Tuesday, November 17, 2009

Shameless Self-Promotion

John Haber, who writes one of the web's very best sources for solid art criticism at John Haber's Art Reviews, interviewed me recently about some of the topics in my book (How to Start and Run a Commercial Art Gallery), and it's out now in this month's Artillery magazine. It includes a photo I most definitely need to rethink (or just keep on hand should I ever need a mug shot), but it was a really fun interview, forcing me to dig a bit deeper about a few of my central assertions throughout the book. Here's a snippet:
[JH]: One thing comes up over and over, from the very first chapters through the details of raising money. I mean, the importance of a profile, a statement of what makes this gallery unique. Why is it so important?

[EW]: It's not that important to the casual visitor, I'm sure. It's more important in helping guide a business owner through the tricky decisions that present themselves daily. Should I advertise in a photography magazine or a more general fine art magazine? It depends on the type of photography I'm talking about. If it's highly conceptual, then the photography magazine audience might not be a good investment. Even if it brings in a group to see that one show, unless I have other work that interests them, I'll probably have overspent for that ad. Knowing your program should guide which fairs you apply to, how you design your Web site, et cetera.
John notes that a fuller version of the interview will also post later on his own site, within a post that reviews the book itself. Here's a snippet of John's response to my efforts:
The book makes a practical statement just by its organization. After a brief, lively, and personal history of the profession, it gets very much down to business. Chapters give extensive space to the details of capitalization and cash flow, location and logistics. Aspiring dealers may dream most of discovering the next hot artist. And two late chapters do discuss where to find and keep both artists and collectors. First, however, there is work to do.

The work starts with some things that one might overlook entirely. Early chapters insist on defining your program, your markets, and your business plan. The last of those, laid out with especial care, will run longer than my own best business proposals. (Confession: in my other life, I am a publishing professional.) Who knew that one could plan for so much money going down the toilet? With luck, at least some of it will resume a steadier and more hygienic flow.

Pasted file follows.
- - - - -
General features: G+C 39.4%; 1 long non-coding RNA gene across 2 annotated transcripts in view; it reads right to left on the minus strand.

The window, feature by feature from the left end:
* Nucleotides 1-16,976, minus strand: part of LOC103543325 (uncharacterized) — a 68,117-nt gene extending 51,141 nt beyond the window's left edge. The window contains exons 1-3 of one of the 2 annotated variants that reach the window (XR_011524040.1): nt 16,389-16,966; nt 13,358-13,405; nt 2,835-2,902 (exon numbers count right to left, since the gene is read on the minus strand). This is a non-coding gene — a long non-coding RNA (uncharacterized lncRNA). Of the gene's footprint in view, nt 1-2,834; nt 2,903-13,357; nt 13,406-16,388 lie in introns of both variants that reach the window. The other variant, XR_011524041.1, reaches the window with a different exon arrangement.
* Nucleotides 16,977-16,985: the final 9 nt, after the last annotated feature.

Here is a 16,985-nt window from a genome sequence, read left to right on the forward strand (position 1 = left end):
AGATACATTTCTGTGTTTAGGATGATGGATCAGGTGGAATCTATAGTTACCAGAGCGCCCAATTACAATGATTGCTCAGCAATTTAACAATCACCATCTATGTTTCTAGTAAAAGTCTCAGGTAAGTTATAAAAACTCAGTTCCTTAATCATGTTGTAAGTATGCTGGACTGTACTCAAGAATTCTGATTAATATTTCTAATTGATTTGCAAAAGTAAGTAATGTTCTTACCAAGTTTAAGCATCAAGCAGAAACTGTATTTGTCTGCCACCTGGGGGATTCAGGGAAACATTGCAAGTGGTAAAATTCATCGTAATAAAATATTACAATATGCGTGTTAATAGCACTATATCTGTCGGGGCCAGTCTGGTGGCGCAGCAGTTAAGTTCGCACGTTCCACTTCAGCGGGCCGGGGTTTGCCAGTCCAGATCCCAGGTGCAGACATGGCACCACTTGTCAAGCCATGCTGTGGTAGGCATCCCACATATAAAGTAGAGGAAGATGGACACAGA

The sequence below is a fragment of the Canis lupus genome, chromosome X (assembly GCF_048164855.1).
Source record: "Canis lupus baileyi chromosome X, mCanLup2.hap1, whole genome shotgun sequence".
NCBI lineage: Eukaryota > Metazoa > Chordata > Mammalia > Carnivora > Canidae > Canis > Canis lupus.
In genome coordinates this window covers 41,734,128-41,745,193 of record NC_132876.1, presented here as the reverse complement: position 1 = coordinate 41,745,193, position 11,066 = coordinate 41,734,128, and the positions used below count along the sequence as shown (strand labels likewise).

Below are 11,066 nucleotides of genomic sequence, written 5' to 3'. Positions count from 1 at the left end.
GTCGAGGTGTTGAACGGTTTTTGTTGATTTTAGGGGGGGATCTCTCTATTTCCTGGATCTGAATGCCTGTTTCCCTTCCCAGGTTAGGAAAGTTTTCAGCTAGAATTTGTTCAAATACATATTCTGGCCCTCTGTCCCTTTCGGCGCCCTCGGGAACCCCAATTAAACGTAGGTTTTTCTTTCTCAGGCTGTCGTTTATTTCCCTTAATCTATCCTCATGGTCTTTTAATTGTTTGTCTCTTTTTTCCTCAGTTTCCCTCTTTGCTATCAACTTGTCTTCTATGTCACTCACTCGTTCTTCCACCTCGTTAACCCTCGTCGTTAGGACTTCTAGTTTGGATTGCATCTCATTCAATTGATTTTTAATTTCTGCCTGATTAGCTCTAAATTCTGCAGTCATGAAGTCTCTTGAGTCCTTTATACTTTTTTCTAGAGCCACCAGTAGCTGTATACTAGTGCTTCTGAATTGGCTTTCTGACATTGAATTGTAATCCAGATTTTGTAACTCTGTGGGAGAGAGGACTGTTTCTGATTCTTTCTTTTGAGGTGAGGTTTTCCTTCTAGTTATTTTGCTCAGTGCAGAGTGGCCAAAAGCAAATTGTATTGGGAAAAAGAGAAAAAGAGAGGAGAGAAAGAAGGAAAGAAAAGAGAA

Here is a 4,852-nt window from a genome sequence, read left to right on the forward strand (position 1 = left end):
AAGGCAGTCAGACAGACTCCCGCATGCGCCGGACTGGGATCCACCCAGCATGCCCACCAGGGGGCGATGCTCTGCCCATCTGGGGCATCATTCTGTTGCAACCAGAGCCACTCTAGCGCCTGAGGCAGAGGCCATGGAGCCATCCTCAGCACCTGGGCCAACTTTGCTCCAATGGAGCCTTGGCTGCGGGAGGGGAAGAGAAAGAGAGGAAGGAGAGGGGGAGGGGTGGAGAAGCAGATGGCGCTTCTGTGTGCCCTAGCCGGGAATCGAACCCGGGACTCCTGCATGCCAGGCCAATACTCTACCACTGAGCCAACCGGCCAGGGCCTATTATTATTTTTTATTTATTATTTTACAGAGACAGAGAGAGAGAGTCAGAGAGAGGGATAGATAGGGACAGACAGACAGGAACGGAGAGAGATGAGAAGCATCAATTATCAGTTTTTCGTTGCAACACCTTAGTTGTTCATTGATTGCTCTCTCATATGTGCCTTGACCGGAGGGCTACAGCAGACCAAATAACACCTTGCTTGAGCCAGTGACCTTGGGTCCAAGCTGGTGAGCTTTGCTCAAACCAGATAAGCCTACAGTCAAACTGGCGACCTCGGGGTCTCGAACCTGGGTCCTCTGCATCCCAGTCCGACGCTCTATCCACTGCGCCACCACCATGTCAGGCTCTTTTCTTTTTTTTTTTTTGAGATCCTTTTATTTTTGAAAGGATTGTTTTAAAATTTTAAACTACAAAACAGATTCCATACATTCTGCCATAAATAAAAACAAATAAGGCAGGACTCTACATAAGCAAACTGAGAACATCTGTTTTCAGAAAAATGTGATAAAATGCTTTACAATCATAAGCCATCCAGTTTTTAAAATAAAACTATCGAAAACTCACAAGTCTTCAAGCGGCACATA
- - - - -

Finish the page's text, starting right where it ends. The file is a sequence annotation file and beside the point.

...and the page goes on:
One may find the book—and the business of a gallery—daunting in another way as well. Chapters run methodically through the options, including the many different art fairs and publicity channels. They even quote hard numbers, although these, too, may date in no time. Winkleman does not, however, even try to make the tough decisions for others. There are too many galleries. There is also, he implies, no secret to success.
A big blog Thank You to John for both, the review and the interview.

Labels:

7 Comments:

Anonymous Cedric Casp said...

John Haber's blog was always one of the best. One of the early art blog I followed. Someone could as well interview him (I would love to know what were his 5 biggest art moment in the past 5 years, for example).



Cedric

11/18/2009 04:45:00 PM  
Anonymous nemastoma said...

I fully agree with Cedric!

11/19/2009 10:38:00 AM  
Anonymous John H said...

Thanks so much, guys. Ed, sorry I'm still late on this. First I got distracted by everyone's venting on the New Museum; I figured I'd better rush some of my own while it still seems part of a controversy. Next I have to post what I wrote about Baby IKKI, since it's closing in November. And thanks so much for sitting for an interview; that way you do all the work! (I haven't seen the photo yet.)

11/19/2009 12:08:00 PM  
Anonymous John H said...

P.S. Cedric. Fun question. I'll have to think about that one, but one would have to be no one moment, but just the whole LES.

11/19/2009 12:10:00 PM  
Blogger Joanne Mattera said...

The attention is well deserved. Congrats, Ed.

11/19/2009 04:18:00 PM  
Anonymous Cedric C said...

John H, if you catch this, one good article would be about the
whole 2000 decade. It's a pertinent question I think, the 10 most marking exhibits or artworks this decade.


Keep up the great work!

Cedric

11/19/2009 07:30:00 PM  
Anonymous William Duncan said...

A really great read.Thanks John and Ed.

11/21/2009 03:06:00 PM  

Post a Comment

Subscribe to Post Comments [Atom]

<< Home